Background: Researchers everywhere are under increasing pressure to publish in high quality journals. The amount of space available in a journal such as Medical Education has not kept pace with the rise in submissions. Against a background of fierce competition, authors sometimes cut corners. This may lead to misconduct.
Aims: This paper aims to explore the most common types of publication misconduct seen in the Medical Education editorial office, and to consider the reasons for this and the implications for researchers in the field.
Discussion: This paper looks at the work of the Committee on Publication Ethics and describes the type of routine, low level misconduct which is increasingly reported by its member journals, including Medical Education. We offer a list of authors' responsibilities as a way of drawing attention to the wide range of individuals affected by author misconduct. The paper outlines 7 representative cases of actual or potential misconduct which have been dealt with in the Medical Education editorial office during the 18-month period to May 2004, putting them in context and using them to illustrate some of the ways in which apparently minor deviations from standard practice can have far reaching implications.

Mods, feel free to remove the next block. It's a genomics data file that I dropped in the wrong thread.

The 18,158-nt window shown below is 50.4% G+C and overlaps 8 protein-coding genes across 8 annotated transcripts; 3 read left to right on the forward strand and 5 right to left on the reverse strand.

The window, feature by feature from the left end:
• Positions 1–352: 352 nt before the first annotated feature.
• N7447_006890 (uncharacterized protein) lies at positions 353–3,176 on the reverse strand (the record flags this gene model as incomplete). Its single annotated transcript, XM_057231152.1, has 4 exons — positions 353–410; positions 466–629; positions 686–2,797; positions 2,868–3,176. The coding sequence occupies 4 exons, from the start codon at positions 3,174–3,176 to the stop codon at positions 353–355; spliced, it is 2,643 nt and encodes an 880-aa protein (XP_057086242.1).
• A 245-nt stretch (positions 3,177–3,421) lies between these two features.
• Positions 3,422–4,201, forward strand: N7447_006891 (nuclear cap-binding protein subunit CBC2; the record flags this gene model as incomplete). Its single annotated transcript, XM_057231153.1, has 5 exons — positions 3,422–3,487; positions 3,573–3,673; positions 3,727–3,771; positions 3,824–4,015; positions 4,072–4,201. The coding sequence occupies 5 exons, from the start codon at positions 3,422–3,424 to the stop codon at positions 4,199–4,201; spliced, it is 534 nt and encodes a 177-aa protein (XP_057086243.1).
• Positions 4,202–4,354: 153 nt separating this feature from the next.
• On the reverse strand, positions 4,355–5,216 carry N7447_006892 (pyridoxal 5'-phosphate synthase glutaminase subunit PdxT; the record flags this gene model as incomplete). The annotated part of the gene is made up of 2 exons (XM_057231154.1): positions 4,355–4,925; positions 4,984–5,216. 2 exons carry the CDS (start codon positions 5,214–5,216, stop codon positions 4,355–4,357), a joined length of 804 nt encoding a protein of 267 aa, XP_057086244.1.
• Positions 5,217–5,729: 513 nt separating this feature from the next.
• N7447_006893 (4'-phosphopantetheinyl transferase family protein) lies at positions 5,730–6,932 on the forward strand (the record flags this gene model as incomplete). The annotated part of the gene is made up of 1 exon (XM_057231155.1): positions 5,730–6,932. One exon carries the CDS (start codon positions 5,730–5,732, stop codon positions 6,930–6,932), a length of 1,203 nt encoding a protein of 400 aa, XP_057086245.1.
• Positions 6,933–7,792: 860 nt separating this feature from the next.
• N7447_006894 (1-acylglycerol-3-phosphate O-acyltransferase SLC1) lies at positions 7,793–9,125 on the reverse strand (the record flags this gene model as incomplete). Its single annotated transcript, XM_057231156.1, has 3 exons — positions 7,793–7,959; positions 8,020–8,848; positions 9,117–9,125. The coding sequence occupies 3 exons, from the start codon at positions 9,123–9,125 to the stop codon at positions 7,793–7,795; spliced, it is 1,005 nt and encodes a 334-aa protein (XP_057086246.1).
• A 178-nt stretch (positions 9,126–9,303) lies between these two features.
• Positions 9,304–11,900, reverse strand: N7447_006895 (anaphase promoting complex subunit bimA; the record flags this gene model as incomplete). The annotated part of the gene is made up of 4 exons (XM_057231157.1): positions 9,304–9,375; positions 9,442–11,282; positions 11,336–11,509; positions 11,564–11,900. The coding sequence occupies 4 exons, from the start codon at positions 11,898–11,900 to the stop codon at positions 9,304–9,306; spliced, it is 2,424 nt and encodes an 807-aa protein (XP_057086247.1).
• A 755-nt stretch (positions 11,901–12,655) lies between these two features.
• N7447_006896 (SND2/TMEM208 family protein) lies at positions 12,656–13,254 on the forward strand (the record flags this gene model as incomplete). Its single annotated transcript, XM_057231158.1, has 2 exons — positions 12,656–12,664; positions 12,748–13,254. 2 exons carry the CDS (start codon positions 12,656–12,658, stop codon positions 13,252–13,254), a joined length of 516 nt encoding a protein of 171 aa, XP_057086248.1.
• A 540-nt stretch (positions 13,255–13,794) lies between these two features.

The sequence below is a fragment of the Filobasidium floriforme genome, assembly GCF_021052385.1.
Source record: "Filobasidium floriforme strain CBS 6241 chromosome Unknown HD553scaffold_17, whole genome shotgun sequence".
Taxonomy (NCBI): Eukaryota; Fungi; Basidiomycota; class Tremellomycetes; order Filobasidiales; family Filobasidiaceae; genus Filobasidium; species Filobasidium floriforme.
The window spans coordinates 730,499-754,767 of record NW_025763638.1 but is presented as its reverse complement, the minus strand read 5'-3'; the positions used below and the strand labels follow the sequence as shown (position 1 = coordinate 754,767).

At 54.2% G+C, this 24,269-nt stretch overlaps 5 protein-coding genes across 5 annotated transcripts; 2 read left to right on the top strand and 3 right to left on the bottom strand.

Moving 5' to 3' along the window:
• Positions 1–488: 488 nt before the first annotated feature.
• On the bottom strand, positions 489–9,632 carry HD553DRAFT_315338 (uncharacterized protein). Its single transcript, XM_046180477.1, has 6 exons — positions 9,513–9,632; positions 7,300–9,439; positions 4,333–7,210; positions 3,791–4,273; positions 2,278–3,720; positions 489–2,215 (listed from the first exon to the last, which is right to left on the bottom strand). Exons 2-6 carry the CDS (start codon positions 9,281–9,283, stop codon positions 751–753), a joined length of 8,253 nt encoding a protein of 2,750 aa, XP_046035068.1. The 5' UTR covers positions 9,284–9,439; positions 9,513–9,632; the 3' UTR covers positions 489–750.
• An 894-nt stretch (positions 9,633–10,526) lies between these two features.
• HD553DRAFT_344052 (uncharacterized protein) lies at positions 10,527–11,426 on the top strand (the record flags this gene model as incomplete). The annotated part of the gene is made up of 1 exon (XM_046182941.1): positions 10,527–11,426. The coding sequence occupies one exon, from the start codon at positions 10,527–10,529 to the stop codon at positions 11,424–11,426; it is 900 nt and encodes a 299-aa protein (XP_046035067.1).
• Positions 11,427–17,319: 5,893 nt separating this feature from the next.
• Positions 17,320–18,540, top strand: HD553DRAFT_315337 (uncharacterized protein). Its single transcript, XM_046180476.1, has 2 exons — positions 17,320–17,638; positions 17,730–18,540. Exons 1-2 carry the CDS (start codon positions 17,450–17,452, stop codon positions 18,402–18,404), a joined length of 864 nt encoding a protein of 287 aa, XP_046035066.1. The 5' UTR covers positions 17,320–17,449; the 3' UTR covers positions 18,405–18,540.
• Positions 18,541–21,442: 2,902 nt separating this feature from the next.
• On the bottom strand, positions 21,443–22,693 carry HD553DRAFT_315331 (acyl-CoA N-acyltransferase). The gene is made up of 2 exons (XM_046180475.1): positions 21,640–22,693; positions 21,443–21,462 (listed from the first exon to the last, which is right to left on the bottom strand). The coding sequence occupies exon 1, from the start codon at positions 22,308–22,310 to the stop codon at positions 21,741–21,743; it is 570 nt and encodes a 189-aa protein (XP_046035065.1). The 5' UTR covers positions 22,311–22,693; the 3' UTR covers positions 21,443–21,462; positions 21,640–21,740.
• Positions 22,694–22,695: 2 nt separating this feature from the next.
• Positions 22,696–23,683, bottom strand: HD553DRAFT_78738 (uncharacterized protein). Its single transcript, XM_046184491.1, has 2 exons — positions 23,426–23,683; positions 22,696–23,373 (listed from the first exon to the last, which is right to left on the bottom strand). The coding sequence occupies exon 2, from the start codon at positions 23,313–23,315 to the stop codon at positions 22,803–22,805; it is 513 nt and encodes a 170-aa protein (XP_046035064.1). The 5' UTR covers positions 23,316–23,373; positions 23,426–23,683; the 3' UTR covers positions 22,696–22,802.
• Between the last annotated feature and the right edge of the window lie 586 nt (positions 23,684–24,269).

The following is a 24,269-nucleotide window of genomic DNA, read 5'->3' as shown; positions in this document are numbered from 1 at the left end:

Future directions: This paper argues that misconduct affects a wider group than editors, although it is editors who are currently taking the lead in the promotion of standards. The authors suggest that responsibility for maintaining and improving standards in research publication should not be left to editors but should be seen as something in which all researchers have a stake. They support moves to make editors themselves more accountable to their readers and authors.